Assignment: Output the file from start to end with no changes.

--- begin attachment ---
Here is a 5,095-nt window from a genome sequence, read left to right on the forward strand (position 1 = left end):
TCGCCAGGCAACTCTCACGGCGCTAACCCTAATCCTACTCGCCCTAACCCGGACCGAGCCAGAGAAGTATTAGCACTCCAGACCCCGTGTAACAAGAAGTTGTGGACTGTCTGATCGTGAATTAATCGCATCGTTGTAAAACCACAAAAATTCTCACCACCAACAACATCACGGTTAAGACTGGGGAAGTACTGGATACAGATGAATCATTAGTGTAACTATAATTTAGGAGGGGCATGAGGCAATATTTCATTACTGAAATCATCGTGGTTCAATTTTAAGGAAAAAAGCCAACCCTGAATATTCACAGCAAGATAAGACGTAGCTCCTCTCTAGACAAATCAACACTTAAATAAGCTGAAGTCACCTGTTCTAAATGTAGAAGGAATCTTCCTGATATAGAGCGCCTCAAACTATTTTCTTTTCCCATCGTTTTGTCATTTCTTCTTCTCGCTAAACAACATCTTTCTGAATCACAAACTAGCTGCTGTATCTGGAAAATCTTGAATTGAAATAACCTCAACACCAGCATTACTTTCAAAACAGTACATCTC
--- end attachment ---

Here is a 5,095-nt window from a genome sequence, read left to right on the forward strand (position 1 = left end):
TCGCCAGGCAACTCTCACGGCGCTAACCCTAATCCTACTCGCCCTAACCCGGACCGAGCCAGAGAAGTATTAGCACTCCAGACCCCGTGTAACAAGAAGTTGTGGACTGTCTGATCGTGAATTAATCGCATCGTTGTAAAACCACAAAAATTCTCACCACCAACAACATCACGGTTAAGACTGGGGAAGTACTGGATACAGATGAATCATTAGTGTAACTATAATTTAGGAGGGGCATGAGGCAATATTTCATTACTGAAATCATCGTGGTTCAATTTTAAGGAAAAAAGCCAACCCTGAATATTCACAGCAAGATAAGACGTAGCTCCTCTCTAGACAAATCAACACTTAAATAAGCTGAAGTCACCTGTTCTAAATGTAGAAGGAATCTTCCTGATATAGAGCGCCTCAAACTATTTTCTTTTCCCATCGTTTTGTCATTTCTTCTTCTCGCTAAACAACATCTTTCTGAATCACAAACTAGCTGCTGTATCTGGAAAATCTTGAATTGAAATAACCTCAACACCAGCATTACTTTCAAAACAGTACATCTC